Congestion control algorithms for wireless networks are often designed based on a model of the wireless network and its corresponding network utility maximization (NUM) problem. The NUM problem is important to researchers and industry because the wireless medium is a scarce resource, and currently operating protocols such as 802.11 often result in extremely unfair allocation of data rates. The NUM approach offers a systematic framework to build rate control protocols that guarantee fair, optimal rates. However, classical models used with the NUM approach do not incorporate partial carrier sensing and interference, which can lead to significantly suboptimal performance when actually deployed. We quantify the potential performance loss of the classical controllers by developing a new model for wireless networks, called the first-principles model, that accounts for partial carrier sensing and interference. The first-principles model reduces to the classical models precisely when these partial effects are ignored. Because the classical models can only describe a subset of the topologies described by the first-principles model, the score for the first-principles model gives an upper bound on the performance of the others. This gives us a systematic tool to determine when the classical controllers perform well and when they do not. We construct several representative topologies and report numerical results on the scores obtained by each controller and the first-principles optimal score.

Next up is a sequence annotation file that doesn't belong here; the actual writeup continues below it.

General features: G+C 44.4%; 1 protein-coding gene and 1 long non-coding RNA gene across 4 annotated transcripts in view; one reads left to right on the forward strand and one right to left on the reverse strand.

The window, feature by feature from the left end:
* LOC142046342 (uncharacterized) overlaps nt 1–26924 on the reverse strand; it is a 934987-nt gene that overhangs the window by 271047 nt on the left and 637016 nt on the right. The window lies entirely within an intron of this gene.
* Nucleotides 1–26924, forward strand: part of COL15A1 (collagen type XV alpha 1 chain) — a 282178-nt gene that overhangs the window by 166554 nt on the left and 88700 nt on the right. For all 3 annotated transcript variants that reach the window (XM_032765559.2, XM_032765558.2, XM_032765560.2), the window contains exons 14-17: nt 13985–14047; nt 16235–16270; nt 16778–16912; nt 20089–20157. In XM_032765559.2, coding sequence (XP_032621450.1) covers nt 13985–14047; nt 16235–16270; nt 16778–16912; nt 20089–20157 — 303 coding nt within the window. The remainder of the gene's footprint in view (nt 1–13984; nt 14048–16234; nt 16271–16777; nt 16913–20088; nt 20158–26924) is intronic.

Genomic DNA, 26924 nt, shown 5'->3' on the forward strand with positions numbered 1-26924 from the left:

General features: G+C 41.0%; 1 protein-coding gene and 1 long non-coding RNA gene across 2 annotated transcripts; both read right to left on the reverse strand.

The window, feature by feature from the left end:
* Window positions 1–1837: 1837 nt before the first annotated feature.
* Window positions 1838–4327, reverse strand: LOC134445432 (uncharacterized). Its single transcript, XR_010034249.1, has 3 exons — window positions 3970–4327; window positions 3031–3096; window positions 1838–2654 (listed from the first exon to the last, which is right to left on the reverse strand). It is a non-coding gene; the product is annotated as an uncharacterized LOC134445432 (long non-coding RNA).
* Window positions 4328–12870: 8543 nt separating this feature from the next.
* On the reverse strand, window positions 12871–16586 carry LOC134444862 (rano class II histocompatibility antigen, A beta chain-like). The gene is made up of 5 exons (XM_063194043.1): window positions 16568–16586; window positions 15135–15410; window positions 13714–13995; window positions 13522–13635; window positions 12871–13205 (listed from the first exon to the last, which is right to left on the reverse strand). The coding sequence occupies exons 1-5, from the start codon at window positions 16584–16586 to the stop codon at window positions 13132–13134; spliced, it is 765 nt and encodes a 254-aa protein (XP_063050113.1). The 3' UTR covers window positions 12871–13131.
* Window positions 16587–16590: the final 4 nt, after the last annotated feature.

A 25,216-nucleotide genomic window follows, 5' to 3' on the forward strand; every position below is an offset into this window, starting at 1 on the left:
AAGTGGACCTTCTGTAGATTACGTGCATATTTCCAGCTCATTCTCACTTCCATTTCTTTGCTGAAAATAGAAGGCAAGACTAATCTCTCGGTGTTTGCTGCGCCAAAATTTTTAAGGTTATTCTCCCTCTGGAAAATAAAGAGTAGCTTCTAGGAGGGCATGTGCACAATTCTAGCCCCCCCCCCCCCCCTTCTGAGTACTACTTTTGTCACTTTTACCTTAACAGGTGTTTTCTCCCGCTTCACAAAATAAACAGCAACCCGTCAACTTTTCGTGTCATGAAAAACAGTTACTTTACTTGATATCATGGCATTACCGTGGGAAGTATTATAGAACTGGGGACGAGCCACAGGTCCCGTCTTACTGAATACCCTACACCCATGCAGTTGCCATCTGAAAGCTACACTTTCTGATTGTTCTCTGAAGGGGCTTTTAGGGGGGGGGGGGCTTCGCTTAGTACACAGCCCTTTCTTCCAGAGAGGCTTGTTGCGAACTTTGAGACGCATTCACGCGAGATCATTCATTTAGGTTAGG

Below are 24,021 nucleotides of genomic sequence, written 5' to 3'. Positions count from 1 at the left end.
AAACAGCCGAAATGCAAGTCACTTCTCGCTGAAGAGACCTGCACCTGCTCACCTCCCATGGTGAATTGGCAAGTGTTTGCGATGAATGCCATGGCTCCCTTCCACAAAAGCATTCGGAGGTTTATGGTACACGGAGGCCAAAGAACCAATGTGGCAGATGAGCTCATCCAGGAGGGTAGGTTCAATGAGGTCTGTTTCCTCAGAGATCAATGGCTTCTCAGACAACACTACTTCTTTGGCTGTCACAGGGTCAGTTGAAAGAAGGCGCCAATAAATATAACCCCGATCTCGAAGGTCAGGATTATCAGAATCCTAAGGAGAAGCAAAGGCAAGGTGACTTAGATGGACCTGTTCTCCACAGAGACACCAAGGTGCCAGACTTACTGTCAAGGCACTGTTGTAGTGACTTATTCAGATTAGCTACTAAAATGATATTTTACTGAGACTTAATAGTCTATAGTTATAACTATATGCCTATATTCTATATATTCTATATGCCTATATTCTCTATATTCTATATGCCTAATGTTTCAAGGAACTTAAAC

College and Department

Physical and Mathematical Sciences; Computer Science



Date Submitted


Document Type





BYU, thesis, wireless, network, optimization, model, interference, carrier sensing, random set